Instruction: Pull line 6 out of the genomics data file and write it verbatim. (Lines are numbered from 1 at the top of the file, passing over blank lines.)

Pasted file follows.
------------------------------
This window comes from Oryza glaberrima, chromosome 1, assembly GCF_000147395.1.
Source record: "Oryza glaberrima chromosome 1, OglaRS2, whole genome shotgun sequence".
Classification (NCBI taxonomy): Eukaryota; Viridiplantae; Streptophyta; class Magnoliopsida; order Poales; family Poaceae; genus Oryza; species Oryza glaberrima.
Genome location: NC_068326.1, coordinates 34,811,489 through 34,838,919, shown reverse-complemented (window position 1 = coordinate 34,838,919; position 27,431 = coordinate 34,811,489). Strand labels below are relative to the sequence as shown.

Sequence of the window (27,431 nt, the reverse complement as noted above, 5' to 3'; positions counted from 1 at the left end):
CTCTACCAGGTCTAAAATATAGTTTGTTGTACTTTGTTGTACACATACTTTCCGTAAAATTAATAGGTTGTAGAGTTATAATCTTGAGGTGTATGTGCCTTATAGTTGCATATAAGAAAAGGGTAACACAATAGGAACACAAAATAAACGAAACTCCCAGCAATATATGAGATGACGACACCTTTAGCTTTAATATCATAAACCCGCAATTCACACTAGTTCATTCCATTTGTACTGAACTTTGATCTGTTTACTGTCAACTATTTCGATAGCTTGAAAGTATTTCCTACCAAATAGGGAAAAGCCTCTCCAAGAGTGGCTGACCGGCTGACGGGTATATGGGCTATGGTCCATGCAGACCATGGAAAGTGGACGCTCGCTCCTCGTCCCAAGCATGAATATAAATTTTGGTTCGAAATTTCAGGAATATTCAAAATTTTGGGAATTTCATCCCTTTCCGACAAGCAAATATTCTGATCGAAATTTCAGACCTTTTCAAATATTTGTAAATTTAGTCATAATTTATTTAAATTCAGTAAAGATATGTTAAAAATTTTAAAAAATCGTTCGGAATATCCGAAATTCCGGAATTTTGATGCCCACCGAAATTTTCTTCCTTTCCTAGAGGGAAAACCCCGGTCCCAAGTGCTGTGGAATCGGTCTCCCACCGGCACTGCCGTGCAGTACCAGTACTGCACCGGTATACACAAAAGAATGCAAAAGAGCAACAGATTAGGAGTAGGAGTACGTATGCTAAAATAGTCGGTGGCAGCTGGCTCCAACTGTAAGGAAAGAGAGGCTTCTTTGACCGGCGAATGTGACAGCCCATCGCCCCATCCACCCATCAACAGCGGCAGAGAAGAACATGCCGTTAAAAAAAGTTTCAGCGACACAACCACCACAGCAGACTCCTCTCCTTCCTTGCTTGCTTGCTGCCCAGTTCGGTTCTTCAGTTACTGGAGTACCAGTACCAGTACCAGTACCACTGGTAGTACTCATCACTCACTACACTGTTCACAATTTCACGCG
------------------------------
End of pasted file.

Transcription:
CTCTACCAGGTCTAAAATATAGTTTGTTGTACTTTGTTGTACACATACTTTCCGTAAAATTAATAGGTTGTAGAGTTATAATCTTGAGGTGTATGTGCCTTATAGTTGCATATAAGAAAAGGGTAACACAATAGGAACACAAAATAAACGAAACTCCCAGCAATATATGAGATGACGACACCTTTAGCTTTAATATCATAAACCCGCAATTCACACTAGTTCATTCCATTTGTACTGAACTTTGATCTGTTTACTGTCAACTATTTCGATAGCTTGAAAGTATTTCCTACCAAATAGGGAAAAGCCTCTCCAAGAGTGGCTGACCGGCTGACGGGTATATGGGCTATGGTCCATGCAGACCATGGAAAGTGGACGCTCGCTCCTCGTCCCAAGCATGAATATAAATTTTGGTTCGAAATTTCAGGAATATTCAAAATTTTGGGAATTTCATCCCTTTCCGACAAGCAAATATTCTGATCGAAATTTCAGACCTTTTCAAATATTTGTAAATTTAGTCATAATTTATTTAAATTCAGTAAAGATATGTTAAAAATTTTAAAAAATCGTTCGGAATATCCGAAATTCCGGAATTTTGATGCCCACCGAAATTTTCTTCCTTTCCTAGAGGGAAAACCCCGGTCCCAAGTGCTGTGGAATCGGTCTCCCACCGGCACTGCCGTGCAGTACCAGTACTGCACCGGTATACACAAAAGAATGCAAAAGAGCAACAGATTAGGAGTAGGAGTACGTATGCTAAAATAGTCGGTGGCAGCTGGCTCCAACTGTAAGGAAAGAGAGGCTTCTTTGACCGGCGAATGTGACAGCCCATCGCCCCATCCACCCATCAACAGCGGCAGAGAAGAACATGCCGTTAAAAAAAGTTTCAGCGACACAACCACCACAGCAGACTCCTCTCCTTCCTTGCTTGCTTGCTGCCCAGTTCGGTTCTTCAGTTACTGGAGTACCAGTACCAGTACCAGTACCACTGGTAGTACTCATCACTCACTACACTGTTCACAATTTCACGCG